In recent months, Apple Inc. has been criticised for the addictive nature of its devices. This week, the company plans to unveil software to help cure people of their iPhone habit.
On Monday, Apple will hold its annual Worldwide Developers Conference in San Jose, where it will lay out its software strategy for the next year and tease future hardware ambitions.
Typically when the company upgrades the operating systems that power the iPhone and iPad, Mac, Apple Watch, and Apple TV, it touts enhancements that tie people ever closer to their devices and keep them engrossed in the latest apps and games.
This year, Apple will highlight the opposite: using gadgets less.
Apple engineers have been working on an initiative dubbed Digital Health, a series of tools to help users monitor how much time they spend on their devices and inside of certain applications. These details will be bundled into a menu inside of the Settings app in iOS 12, the likely name of Apple’s refreshed mobile operating system.
“We need to have tools and data to allow us to understand how we consume digital media,” Tony Fadell, a former senior Apple executive who worked on the original iPhone and iPod, said. “We need to get finer-grain language and start to understand that an iPhone is just a refrigerator, it’s not the addiction.”
Apple investors Jana Partners LLC and the California State Teachers’ Retirement System criticised the addictive nature of Apple’s devices. The Cupertino, California-based technology giant responded by saying it would add more ‘robust’ parental controls to monitor the use of its products.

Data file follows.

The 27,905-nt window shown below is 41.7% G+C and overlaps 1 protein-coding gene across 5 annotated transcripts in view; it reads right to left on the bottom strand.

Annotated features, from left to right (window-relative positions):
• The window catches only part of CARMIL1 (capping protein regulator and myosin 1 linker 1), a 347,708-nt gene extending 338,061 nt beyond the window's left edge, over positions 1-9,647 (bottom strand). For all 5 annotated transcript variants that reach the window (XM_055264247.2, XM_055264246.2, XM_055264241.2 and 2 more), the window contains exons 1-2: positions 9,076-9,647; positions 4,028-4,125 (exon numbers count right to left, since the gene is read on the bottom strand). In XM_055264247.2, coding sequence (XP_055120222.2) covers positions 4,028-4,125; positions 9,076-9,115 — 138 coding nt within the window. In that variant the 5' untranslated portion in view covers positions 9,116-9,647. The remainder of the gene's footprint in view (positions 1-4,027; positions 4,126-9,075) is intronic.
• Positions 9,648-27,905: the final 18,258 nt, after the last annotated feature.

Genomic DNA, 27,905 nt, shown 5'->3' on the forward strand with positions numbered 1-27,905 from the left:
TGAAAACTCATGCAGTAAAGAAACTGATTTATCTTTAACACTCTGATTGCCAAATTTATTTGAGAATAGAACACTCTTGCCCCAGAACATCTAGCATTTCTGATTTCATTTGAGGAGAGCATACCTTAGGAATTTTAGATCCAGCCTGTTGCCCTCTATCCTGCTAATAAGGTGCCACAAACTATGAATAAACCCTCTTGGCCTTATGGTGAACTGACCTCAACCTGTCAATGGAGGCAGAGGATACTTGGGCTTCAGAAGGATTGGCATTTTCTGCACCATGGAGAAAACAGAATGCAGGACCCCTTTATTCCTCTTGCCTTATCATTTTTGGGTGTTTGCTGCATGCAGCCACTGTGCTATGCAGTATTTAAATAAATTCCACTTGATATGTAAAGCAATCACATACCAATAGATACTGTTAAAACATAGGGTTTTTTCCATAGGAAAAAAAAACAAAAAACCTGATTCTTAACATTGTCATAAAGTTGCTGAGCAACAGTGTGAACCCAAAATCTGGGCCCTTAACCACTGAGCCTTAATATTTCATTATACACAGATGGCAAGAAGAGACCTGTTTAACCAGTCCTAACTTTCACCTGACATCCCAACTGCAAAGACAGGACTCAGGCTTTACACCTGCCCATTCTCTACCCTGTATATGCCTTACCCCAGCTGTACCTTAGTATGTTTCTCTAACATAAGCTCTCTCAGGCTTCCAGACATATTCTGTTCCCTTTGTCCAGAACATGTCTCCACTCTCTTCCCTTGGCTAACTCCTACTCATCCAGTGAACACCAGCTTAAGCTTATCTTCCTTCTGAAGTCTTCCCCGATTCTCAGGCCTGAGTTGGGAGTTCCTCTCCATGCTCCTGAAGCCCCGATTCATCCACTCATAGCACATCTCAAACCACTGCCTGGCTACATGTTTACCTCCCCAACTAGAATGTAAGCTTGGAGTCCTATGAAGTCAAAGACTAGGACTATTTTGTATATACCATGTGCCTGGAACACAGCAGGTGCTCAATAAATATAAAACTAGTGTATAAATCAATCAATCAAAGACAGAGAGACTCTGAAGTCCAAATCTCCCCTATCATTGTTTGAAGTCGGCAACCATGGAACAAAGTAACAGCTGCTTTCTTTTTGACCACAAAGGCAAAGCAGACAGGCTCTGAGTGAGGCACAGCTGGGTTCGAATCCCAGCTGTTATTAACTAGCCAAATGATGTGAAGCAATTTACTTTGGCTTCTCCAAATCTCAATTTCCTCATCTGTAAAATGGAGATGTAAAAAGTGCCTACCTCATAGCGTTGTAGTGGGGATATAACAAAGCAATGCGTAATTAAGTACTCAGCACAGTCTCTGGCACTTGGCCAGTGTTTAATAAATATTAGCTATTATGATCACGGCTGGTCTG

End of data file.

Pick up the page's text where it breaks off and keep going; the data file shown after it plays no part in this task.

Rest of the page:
Rising concern about smartphone addiction is less of a threat to Apple than other big tech companies. Apple makes most of its money selling hardware, and the Digital Health
software upgrades will likely give users another reason to keep buying the company’s new devices.
At its own developer conference in May, Google emphasized similar tools.
The company has a new Dashboard for Android phones that lets users monitor how long they’re using other apps and reminds people to take a break.
Most of this year’s WWDC will still be devoted to making users want to pick up Apple gadgets. The company plans to show off its prowess in augmented reality by upgrading relatively new tools for iPhones and iPads. AR imposes 3-D digital images on people’s view of the real world. CEO Tim Cook sees the technology as potentially revolutionary as the smartphone.
As part of new software called “ARKit 2.0” internally, the company has been planning a new mode that would let users play AR games against each other in the same virtual environment. Another mode allows objects to be dropped into an area and virtually remain in place. The features will be a prelude of what’s to come from an Apple AR headset planned for as early as 2020.